Byron Sigcho of the Pilsen Alliance, a community organization in the Chicano and Mexicano immigrant community near downtown Chicago, agitated the crowd to fight racist attacks on Blacks and Latinos; to demand rent control for low-income workers; and to stand up to the police and support the elected, civilian police accountability council put forward by the Chicago Alliance Against Racist and Political Repression. “We must combat racism with socialism!”

Chicago Alliance and FRSO member, Yahama Tunson, performed a poem inspired by FRSO’s newspaper, Fight Back!. And finally, Honduran revolutionary singer, Karla Lara, helped lead the singing of the International, the hymn of the working class sung all over the world and in every language on this day. The room sang along in English, Spanish and Filipino.[2]

"International Women's Day with Rasmea Odeh"

"International Women's Day with Rasmea Odeh" was held at 37 S Ashland Ave, Chicago Sunday 8 March 2015, organized by Joe Iosbaker.

Special guest Rasmea Odeh. Her courage and strength as she faces ongoing persecution by the U.S. Dept. of Justice has made her a symbol of the resistance by women in Palestine and in the struggles for national liberation all over the world.

Other guests included Mariame Kaba, founder of the NIA Project in Chicago, and one of the members of We Charge Genocide, the group that appeared before the UN Committee on Torture to expose the Chicago Police, Sarah Chambers, a member of the bargaining committee of the Chicago Teachers Union (CTU) that led the strike in 2012, and co-chair of the Caucus of Rank and File Educators, leaders in CTU, Kait McIntyre, a leading anti-war activist in Chicago, and a member of Freedom Road Socialist Organization/FightBack!.

Those indicating they would attend on Wherevent included Nadine Darwish, Lisa Grown Johnson, Bonnie Coyle, Kait McIntyre, Yiska Schwartz, Nancy Hammond, Charlotte Kates, Rima Isam Anabtawi, Sarah Wild, Julia Mearsheimer, Ahndrea Nicole Sprattling, Nick Suess, Gofraidh Westberry, Abdullah Al Bayyari Amara, Joe Iosbaker, Alfonso Casal, Timmy Rose, Abdul Rahman Al Sayed-Taha, Richard Reilly, Amoo Sam, Mike Siviwe Elliott, Benjamin Cline, Zach Taylor, Bill Chambers, Jeff Pickert . [3]

International Women’s Day, 2018

Women from the national liberation struggles and the working class were honored at Freedom Road Socialist Organization/FightBack!’s annual event in Chicago, March 10 2018, to celebrate International Women’s Day. More than 60 activists heard about the Black liberation movement icons, Marion Stamps and Sylvia Woods.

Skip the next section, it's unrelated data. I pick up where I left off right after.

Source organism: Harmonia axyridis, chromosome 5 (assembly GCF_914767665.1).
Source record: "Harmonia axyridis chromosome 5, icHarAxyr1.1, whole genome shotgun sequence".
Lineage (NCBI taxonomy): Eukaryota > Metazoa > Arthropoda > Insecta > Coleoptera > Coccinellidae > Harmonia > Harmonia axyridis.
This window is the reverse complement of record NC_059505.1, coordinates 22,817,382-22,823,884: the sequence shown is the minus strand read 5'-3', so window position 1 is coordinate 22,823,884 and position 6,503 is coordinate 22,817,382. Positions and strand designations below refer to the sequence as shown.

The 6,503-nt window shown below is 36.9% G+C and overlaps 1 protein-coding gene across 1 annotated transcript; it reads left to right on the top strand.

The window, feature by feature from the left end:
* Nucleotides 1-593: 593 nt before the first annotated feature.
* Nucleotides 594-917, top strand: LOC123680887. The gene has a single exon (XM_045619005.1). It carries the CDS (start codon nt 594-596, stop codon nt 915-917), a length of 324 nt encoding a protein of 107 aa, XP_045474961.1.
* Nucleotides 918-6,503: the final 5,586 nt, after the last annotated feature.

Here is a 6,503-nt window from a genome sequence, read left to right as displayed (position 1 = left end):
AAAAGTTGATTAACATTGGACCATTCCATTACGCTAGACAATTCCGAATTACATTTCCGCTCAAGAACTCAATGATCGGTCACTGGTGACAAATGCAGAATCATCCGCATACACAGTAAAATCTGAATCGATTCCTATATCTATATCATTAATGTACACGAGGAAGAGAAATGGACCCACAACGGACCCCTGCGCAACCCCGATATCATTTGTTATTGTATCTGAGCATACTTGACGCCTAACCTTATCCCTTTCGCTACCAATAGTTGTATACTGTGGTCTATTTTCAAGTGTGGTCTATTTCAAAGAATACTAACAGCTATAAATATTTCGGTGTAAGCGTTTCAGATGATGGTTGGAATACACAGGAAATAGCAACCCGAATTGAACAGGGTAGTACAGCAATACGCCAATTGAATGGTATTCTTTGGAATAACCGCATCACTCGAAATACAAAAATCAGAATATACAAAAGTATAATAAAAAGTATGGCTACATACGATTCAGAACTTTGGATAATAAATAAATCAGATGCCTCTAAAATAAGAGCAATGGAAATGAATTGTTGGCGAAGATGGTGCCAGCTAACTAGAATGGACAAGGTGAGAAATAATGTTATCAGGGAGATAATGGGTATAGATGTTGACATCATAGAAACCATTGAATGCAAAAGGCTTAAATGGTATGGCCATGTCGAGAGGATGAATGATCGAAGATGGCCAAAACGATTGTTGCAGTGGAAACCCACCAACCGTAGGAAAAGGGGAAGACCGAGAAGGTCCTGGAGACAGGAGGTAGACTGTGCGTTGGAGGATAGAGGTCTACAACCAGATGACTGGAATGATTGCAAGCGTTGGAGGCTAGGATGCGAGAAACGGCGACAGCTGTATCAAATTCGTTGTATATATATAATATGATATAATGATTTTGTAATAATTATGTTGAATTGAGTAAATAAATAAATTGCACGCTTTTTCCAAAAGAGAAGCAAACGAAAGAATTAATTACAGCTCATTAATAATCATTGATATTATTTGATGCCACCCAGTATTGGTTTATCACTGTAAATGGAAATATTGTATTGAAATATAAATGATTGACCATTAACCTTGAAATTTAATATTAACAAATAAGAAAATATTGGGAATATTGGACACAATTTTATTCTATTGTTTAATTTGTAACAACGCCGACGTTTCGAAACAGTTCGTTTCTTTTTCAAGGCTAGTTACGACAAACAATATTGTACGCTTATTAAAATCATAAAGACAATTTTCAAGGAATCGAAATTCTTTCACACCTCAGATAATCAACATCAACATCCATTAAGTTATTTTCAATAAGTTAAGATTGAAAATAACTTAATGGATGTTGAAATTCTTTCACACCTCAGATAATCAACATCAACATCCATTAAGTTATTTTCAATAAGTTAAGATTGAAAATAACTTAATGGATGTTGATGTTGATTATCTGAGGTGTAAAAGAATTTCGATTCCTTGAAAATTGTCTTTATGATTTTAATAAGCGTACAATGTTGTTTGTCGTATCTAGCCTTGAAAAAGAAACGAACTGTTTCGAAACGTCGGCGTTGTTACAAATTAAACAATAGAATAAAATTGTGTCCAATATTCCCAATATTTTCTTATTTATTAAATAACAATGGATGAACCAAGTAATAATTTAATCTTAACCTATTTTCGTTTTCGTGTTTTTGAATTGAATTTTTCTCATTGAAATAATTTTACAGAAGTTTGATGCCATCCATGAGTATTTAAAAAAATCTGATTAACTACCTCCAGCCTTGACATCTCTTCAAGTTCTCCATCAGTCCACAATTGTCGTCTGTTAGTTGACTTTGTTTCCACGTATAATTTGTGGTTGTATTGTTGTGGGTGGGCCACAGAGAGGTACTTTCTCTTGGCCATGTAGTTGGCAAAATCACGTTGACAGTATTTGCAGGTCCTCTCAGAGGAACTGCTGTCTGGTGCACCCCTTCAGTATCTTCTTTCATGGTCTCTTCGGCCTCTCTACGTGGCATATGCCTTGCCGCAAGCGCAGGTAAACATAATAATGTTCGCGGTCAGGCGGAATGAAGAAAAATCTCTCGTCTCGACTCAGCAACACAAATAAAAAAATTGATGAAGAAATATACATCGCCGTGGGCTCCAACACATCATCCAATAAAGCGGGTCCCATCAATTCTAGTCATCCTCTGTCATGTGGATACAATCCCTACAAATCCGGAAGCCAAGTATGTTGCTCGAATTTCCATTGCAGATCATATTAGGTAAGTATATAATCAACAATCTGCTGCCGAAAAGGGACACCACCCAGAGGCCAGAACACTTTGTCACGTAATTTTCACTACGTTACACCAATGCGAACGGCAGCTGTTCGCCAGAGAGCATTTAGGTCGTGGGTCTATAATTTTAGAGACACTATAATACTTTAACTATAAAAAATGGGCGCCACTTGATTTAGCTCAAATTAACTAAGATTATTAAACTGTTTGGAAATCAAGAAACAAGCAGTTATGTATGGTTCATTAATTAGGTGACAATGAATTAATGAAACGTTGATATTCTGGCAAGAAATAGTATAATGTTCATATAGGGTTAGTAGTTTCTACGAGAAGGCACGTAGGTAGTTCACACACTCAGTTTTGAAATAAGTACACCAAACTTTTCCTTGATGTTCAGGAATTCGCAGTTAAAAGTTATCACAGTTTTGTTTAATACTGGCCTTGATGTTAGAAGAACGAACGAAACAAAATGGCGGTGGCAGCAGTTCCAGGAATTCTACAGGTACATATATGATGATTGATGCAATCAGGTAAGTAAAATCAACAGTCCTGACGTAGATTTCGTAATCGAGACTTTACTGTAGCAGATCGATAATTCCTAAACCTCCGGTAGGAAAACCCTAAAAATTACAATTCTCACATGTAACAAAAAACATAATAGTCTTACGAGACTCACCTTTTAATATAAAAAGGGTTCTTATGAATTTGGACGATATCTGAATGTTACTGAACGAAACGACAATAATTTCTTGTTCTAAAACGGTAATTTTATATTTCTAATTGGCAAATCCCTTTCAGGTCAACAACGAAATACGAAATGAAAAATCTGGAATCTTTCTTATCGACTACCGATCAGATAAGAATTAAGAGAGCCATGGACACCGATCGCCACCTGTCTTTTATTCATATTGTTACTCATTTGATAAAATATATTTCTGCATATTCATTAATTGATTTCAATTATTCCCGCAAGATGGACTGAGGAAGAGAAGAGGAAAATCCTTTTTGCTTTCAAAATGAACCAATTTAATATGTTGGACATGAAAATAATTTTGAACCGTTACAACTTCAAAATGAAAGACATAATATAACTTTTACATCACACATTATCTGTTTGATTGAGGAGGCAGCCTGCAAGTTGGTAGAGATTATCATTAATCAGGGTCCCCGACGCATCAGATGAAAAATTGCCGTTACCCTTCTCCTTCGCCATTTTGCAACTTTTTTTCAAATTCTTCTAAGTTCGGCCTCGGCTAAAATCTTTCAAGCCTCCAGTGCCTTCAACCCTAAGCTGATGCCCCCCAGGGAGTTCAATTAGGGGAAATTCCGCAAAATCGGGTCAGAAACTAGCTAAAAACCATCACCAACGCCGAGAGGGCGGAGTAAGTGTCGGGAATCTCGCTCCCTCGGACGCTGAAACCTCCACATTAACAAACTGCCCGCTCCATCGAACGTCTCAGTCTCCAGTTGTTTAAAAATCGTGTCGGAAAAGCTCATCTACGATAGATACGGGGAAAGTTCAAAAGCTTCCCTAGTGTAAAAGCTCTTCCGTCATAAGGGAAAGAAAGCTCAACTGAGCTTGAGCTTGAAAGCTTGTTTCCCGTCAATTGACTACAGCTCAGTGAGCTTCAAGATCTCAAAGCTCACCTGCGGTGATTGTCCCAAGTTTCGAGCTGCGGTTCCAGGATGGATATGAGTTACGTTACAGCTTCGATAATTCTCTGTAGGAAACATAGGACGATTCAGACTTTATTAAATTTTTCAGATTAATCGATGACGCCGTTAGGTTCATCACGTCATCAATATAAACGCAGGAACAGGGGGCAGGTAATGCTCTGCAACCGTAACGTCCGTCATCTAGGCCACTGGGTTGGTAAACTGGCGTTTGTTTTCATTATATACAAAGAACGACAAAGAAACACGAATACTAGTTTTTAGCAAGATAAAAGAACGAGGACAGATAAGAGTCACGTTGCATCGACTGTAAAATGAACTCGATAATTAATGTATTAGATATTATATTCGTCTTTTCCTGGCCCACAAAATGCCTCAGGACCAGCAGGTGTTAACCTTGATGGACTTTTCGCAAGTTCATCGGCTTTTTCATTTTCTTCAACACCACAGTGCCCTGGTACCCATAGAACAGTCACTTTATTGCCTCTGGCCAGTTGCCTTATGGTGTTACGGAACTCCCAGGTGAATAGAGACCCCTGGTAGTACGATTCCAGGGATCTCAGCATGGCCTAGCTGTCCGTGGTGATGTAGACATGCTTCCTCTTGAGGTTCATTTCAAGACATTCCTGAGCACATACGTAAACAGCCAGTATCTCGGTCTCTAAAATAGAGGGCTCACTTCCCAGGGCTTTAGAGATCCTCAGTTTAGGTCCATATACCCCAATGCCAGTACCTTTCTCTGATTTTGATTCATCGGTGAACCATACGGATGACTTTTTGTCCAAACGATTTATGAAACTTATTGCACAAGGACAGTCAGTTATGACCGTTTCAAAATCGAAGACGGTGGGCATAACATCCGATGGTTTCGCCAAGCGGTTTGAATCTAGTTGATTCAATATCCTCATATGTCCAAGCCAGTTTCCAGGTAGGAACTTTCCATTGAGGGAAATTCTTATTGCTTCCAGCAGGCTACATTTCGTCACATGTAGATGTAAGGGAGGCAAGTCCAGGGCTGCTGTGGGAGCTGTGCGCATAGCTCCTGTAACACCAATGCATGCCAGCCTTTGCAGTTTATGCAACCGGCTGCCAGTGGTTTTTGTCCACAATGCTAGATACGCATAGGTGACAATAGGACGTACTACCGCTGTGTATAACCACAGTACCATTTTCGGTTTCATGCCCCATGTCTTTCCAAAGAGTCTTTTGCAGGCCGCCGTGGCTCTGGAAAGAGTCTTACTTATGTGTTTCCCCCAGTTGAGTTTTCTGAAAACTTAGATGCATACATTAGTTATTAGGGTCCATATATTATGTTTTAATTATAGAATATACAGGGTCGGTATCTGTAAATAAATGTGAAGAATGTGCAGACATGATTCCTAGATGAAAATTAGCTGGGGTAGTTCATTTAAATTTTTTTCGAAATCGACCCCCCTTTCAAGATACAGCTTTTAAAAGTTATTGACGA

Stamps, a member of the Black Panther Party, went on as an organizer in the Cabrini Green housing project to help elect Mayor Harold Washington in 1983. Marion’s memory was honored by her daughter, Tara Stamps, a leader in the Chicago Teachers Union.

Sylvia Woods began in the 1930s as a laundry worker who led a successful fight for unionization. A lifelong member of the Communist Party USA, she was the head of the Chicago Committee to Free Angela Davis, and founding co-chair of the Chicago Alliance Against Racist and Political Repression. Her story was told by Mildred Williamson, who was recruited by Woods to the Alliance.

Nesreen Hasan of the U.S. Palestinian Community Network spoke about and read a statement from Chicago’s beloved Palestinian community leader, Rasmea Odeh. Because of her years of dedication to Palestine, Rasmea was targeted by the U.S. government and deported last year to Jordan. She reported that her work for Palestine continues, and she expressed certainty in the victory of the cause.

Joy Sales of the Filipina women’s group, GABRIELA, shared the story Maria Lorena Barros, a martyr of the Philippines national democratic revolution, and founder of MAKIBAKA, a militant women’s organization.

Jazmine Salas, co-chair of the Stop Police Crimes committee of the Alliance and the main organizer of the panel, gave a passionate account about the Puerto Rican heroine, Lolita Lebron. Lebron led an armed action to demand independence for her homeland, leading three men fighters from her Nationalist Party to assault the U.S. Congress in 1954.

Nataki Rhodes, co-chair of the Alliance Steering Committee, and Jennifer No, a field coordinator for the Alliance, described the #CopsToo campaign for justice for women victims of rape and sexual assault by members of the Chicago Police Department.

Salas saluted Freedom Road Socialist Organization/FightBack! for sponsoring the program, and said that only with socialism, “can women achieve full political, social and economic equality.” She explained that, “Under socialism, all workers, including women, would control the means of production.” She pointed to socialist Cuba to show how women’s liberation became possible with the revolution in 1959.[4]